The Rise, Fall, and Rise (Again) of the Record Player

Photo via Giphy

The gramophone, more commonly known as a record player, was based off of Thomas Edison’s 1877 design of the phonograph — a tin foil design that played low quality sounds from round cylinders. In 1887, Emile Berliner was able to transfer sound to flat disks (records), and patented his sound recording system.

How Does It Work

As the record rotates on the gramophone, a needle goes through the spiral groves on the record which sends vibrations and sound to the gramophone speaker.

The Rise and Fall

The reason this was much more successful than the phonograph was because the records were able to be mass-produced. A mold was created from the original record which from then, hundreds of records/disks could be pressed and manufactured.

The gramophone increasingly became popular as well-known artists started to record their music with it. In 1901, Berliner partnered with Victor Talking Machine Company to create a new design of gramophones called the Victorla that could easily fit in homes. By the 1950’s most American households had one. In the 1980’s, gramophones started to lose its popularity as cassette tapes became available in the market.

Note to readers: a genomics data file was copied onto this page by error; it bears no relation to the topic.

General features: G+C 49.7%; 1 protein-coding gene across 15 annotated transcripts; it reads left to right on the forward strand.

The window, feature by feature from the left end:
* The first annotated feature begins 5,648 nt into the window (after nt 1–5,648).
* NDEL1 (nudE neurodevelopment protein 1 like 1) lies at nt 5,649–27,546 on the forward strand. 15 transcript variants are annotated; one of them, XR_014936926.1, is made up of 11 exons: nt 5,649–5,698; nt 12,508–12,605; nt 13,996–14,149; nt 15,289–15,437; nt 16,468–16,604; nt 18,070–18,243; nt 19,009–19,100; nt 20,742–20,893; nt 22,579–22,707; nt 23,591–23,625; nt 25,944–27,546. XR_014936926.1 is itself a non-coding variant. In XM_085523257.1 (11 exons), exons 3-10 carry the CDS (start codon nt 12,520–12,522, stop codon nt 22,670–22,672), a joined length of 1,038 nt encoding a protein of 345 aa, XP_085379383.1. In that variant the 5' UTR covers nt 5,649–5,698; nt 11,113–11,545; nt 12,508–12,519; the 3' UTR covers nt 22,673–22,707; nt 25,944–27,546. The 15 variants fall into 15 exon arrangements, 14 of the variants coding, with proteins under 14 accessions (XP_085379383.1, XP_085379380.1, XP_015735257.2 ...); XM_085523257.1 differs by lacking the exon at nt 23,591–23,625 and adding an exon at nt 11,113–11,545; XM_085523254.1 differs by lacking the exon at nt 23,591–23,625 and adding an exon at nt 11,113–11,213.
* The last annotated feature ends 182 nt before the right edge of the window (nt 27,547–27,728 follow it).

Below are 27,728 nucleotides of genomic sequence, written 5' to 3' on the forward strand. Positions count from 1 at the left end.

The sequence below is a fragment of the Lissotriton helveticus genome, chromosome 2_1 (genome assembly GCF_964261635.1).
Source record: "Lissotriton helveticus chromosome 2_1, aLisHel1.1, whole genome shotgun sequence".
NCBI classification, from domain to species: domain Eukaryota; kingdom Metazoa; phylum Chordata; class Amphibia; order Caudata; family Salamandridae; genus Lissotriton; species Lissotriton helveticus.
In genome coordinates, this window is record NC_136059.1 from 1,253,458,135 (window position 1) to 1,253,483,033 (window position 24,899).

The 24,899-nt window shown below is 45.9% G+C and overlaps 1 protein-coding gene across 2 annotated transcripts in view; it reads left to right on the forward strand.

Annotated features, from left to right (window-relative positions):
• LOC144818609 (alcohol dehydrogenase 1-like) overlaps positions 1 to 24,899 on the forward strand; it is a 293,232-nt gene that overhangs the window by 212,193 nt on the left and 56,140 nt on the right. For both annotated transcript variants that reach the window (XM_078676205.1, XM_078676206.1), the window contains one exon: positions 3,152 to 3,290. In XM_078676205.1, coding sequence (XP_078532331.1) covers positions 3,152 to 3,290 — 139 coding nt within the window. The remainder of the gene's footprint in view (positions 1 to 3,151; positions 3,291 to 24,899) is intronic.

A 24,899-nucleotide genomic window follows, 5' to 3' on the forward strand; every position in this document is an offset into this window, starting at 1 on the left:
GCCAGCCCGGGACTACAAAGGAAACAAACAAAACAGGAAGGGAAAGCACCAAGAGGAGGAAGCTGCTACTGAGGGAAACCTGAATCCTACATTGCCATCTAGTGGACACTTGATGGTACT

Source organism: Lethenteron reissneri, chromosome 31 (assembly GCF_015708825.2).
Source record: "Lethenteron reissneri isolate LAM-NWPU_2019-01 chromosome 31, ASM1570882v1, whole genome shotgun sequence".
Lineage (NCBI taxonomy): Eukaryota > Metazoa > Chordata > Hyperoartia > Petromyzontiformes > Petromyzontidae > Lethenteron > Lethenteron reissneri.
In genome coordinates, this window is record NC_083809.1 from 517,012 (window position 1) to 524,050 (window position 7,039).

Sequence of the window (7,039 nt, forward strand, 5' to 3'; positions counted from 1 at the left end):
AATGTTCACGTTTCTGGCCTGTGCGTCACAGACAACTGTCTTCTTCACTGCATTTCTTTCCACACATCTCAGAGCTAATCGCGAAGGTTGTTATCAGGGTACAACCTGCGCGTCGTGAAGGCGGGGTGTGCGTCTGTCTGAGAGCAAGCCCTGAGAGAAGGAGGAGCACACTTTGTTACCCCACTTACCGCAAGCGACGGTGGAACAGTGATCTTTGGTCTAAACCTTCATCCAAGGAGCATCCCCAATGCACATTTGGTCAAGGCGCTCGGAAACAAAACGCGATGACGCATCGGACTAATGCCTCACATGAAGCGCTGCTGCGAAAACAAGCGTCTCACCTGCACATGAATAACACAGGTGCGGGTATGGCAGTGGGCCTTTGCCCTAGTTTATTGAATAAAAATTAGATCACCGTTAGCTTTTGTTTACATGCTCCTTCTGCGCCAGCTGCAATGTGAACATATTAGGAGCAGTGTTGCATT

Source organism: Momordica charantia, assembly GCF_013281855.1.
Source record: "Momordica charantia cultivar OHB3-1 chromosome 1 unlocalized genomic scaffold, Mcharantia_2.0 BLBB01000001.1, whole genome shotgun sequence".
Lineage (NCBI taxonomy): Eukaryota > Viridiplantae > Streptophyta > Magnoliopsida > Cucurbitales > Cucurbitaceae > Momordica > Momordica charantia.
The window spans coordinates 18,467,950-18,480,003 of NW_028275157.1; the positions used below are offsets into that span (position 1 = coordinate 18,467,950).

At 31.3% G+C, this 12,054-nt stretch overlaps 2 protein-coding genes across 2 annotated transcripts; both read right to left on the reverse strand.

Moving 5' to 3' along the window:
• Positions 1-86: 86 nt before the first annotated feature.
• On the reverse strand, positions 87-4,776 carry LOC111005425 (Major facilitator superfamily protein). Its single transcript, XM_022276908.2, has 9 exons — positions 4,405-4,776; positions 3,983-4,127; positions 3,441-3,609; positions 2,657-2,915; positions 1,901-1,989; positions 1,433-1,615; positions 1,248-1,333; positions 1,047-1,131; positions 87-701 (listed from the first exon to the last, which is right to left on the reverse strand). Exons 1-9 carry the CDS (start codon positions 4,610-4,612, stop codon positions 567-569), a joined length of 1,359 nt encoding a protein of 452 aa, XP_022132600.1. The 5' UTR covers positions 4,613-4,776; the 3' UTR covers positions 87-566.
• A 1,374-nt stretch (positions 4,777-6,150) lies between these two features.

Vinyl Revival

Photo via Giphy

According to Forbes, CD sales have been declining with the introduction of online music streaming platforms, yet vinyl record sales have increased. It has seen a growth of 260% since 2009. In a world of digital platforms such as Spotify and Apple Music, it’s interesting to see vinyl records so popular. No one can state the exact cause of the sudden increase in vinyl records, but there are a few theories. It could be caused by nostalgia, better sound, millennial hipsters, reverence of the album, “owning” music, and much more. Today, there are also a wide variety of modern record players available to purchase.

Photo via Amazon

Whatever caused the increase in vinyl records, I’m glad it happened. As someone who is deeply passionate about music, I believe artists should receive credit and profit for their work. Digital media and the Internet makes it so easy to get our hands on music for free these days. I’m guilty of using Spotify, but I do support my favourite artists by buying their CD’s and going to their lives show. It’s nice to see others doing the same.

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